Update in Diagnosis and Management
Idiopathic hypercalciuria is clearly genetic. It tends to run in families, affecting 50% of first degree relatives. Many of these patients behave as if they have vitamin D excess, although vitamin D levels are normal. Although these patients have a genetic cause for hypercalciuria, tubular calcium handling is further influenced by diet including sodium, protein, and sucrose. Low bone mineral density is also often present in this group of individuals, perhaps due to systemic defects in calcium handling. Although a few rare monogenic causes have been identified, as listed here, the causative gene or genes remain to be identified for the majority of affected individuals.
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- Kidney Stones
- Why do Kidney Stones Form?
- Genetics and Environment
- Not All Stones are Created Equal: Stone Analysis is Very Helpful
- Laboratory Evaluation
- Supersaturation Index
- Components of the Urinary Supersaturation Profile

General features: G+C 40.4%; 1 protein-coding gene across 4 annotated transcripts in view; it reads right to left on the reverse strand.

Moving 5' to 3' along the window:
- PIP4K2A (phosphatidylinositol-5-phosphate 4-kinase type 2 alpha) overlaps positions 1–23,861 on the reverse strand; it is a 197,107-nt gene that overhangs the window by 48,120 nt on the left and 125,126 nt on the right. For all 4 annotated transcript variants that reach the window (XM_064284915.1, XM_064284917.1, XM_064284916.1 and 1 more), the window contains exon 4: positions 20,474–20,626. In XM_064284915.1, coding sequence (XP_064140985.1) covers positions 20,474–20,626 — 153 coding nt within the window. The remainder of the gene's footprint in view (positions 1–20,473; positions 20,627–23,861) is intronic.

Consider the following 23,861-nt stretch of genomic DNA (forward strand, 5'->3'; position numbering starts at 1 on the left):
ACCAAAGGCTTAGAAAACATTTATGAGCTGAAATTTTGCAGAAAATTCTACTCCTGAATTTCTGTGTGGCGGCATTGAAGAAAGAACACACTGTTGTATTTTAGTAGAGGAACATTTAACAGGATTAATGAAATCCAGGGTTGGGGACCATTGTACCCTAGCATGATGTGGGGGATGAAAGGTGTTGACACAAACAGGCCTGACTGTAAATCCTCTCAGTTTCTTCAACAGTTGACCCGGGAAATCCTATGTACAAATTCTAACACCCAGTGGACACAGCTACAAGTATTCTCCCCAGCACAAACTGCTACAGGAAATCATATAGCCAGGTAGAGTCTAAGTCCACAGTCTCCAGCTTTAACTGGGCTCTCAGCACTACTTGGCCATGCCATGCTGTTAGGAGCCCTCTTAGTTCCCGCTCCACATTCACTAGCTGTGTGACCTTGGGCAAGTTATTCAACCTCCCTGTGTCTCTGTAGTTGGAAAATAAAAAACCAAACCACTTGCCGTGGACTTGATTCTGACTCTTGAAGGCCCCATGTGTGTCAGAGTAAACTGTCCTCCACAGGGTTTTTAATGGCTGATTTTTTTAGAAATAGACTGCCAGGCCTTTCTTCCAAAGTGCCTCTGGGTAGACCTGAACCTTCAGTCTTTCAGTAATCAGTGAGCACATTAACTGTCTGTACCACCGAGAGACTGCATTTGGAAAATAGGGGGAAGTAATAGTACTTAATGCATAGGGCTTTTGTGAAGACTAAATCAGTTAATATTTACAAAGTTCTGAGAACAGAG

- Uses of Urinary Supersaturation
- Common Features Increase Urinary Supersaturation in Patients with Idiopathic Calcium Oxalate Nephrolithiasis
- "Conservative" Dietary Recommendations for Calcium Oxalate Stone Formers
- Causes of Hypercalciuria
- Genetic Hypercalciuria
- Genetic Hypercalciuria: Treatment
- What is Oxalate?
- Hyperoxaluria: What is the Relevant Concentration?
- Oxalate Balance on a Typical Western Diet
- Enteric Hyperoxaluria is Caused by Fat Malabsorption
- Control of Urinary Citrate: Largely Due to Systemic Acid Base Balance
- Treatments for Enteric Hyperoxaluria
- Low Urinary Citrate
- Hyperuricosuria is a Risk Factor for Calcium Oxalate Stones
- Uric Acid is Very Insoluble at Low pH
- Calcium Phosphate is Very Insoluble at High pH!
- Cystine Stones
- Struvite stones